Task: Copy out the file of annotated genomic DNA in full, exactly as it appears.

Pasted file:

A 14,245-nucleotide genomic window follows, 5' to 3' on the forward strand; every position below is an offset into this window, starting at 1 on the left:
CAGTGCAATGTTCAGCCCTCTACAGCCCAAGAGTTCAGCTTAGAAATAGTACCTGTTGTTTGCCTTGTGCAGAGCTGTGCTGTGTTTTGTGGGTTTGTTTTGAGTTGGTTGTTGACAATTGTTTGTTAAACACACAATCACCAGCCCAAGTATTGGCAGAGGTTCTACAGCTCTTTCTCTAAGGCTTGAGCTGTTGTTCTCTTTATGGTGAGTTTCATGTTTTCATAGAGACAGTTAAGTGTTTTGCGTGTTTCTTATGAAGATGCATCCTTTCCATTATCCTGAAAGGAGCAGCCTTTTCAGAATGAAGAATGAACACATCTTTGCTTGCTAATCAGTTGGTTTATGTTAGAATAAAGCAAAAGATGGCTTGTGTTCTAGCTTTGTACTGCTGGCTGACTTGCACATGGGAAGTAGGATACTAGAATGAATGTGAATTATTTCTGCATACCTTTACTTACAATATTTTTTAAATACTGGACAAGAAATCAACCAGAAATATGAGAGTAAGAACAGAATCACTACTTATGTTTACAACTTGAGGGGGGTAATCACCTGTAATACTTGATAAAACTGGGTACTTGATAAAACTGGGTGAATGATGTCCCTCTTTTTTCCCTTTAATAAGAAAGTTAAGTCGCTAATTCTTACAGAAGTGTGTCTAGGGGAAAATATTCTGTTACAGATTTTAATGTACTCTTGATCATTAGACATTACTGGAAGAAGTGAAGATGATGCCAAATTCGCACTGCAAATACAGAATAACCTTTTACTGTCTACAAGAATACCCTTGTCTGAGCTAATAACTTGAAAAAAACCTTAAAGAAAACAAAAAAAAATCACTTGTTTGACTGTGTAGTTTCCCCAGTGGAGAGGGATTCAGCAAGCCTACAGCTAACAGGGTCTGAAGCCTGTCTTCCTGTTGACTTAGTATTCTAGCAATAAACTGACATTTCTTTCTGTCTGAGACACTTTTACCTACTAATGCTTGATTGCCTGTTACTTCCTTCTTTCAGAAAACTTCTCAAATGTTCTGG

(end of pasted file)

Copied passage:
A 14,245-nucleotide genomic window follows, 5' to 3' on the forward strand; every position below is an offset into this window, starting at 1 on the left:
CAGTGCAATGTTCAGCCCTCTACAGCCCAAGAGTTCAGCTTAGAAATAGTACCTGTTGTTTGCCTTGTGCAGAGCTGTGCTGTGTTTTGTGGGTTTGTTTTGAGTTGGTTGTTGACAATTGTTTGTTAAACACACAATCACCAGCCCAAGTATTGGCAGAGGTTCTACAGCTCTTTCTCTAAGGCTTGAGCTGTTGTTCTCTTTATGGTGAGTTTCATGTTTTCATAGAGACAGTTAAGTGTTTTGCGTGTTTCTTATGAAGATGCATCCTTTCCATTATCCTGAAAGGAGCAGCCTTTTCAGAATGAAGAATGAACACATCTTTGCTTGCTAATCAGTTGGTTTATGTTAGAATAAAGCAAAAGATGGCTTGTGTTCTAGCTTTGTACTGCTGGCTGACTTGCACATGGGAAGTAGGATACTAGAATGAATGTGAATTATTTCTGCATACCTTTACTTACAATATTTTTTAAATACTGGACAAGAAATCAACCAGAAATATGAGAGTAAGAACAGAATCACTACTTATGTTTACAACTTGAGGGGGGTAATCACCTGTAATACTTGATAAAACTGGGTACTTGATAAAACTGGGTGAATGATGTCCCTCTTTTTTCCCTTTAATAAGAAAGTTAAGTCGCTAATTCTTACAGAAGTGTGTCTAGGGGAAAATATTCTGTTACAGATTTTAATGTACTCTTGATCATTAGACATTACTGGAAGAAGTGAAGATGATGCCAAATTCGCACTGCAAATACAGAATAACCTTTTACTGTCTACAAGAATACCCTTGTCTGAGCTAATAACTTGAAAAAAACCTTAAAGAAAACAAAAAAAAATCACTTGTTTGACTGTGTAGTTTCCCCAGTGGAGAGGGATTCAGCAAGCCTACAGCTAACAGGGTCTGAAGCCTGTCTTCCTGTTGACTTAGTATTCTAGCAATAAACTGACATTTCTTTCTGTCTGAGACACTTTTACCTACTAATGCTTGATTGCCTGTTACTTCCTTCTTTCAGAAAACTTCTCAAATGTTCTGG